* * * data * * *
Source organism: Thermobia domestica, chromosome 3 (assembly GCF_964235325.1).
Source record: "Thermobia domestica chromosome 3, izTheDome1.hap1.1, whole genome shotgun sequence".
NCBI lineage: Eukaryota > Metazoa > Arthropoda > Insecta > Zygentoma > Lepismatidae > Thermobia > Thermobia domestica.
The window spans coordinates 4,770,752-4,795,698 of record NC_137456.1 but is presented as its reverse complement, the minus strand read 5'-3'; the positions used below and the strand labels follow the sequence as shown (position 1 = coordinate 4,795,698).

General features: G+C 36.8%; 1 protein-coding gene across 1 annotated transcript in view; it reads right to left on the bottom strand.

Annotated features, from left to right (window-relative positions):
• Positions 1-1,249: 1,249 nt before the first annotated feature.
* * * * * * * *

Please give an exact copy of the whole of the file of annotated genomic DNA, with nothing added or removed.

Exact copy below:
Source organism: Thermobia domestica, chromosome 3 (assembly GCF_964235325.1).
Source record: "Thermobia domestica chromosome 3, izTheDome1.hap1.1, whole genome shotgun sequence".
NCBI lineage: Eukaryota > Metazoa > Arthropoda > Insecta > Zygentoma > Lepismatidae > Thermobia > Thermobia domestica.
The window spans coordinates 4,770,752-4,795,698 of record NC_137456.1 but is presented as its reverse complement, the minus strand read 5'-3'; the positions used below and the strand labels follow the sequence as shown (position 1 = coordinate 4,795,698).

General features: G+C 36.8%; 1 protein-coding gene across 1 annotated transcript in view; it reads right to left on the bottom strand.

Annotated features, from left to right (window-relative positions):
• Positions 1-1,249: 1,249 nt before the first annotated feature.